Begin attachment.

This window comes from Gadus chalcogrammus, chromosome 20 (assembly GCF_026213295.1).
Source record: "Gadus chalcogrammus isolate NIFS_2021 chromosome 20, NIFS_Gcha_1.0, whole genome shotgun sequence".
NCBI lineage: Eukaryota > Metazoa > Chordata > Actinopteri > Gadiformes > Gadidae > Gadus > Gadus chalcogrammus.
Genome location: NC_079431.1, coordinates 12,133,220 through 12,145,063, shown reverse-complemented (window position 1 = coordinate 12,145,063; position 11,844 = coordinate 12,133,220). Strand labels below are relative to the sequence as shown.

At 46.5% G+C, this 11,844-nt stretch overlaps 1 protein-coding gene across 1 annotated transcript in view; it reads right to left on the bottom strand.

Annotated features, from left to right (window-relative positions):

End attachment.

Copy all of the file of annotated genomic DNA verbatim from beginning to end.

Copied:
This window comes from Gadus chalcogrammus, chromosome 20 (assembly GCF_026213295.1).
Source record: "Gadus chalcogrammus isolate NIFS_2021 chromosome 20, NIFS_Gcha_1.0, whole genome shotgun sequence".
NCBI lineage: Eukaryota > Metazoa > Chordata > Actinopteri > Gadiformes > Gadidae > Gadus > Gadus chalcogrammus.
Genome location: NC_079431.1, coordinates 12,133,220 through 12,145,063, shown reverse-complemented (window position 1 = coordinate 12,145,063; position 11,844 = coordinate 12,133,220). Strand labels below are relative to the sequence as shown.

At 46.5% G+C, this 11,844-nt stretch overlaps 1 protein-coding gene across 1 annotated transcript in view; it reads right to left on the bottom strand.

Annotated features, from left to right (window-relative positions):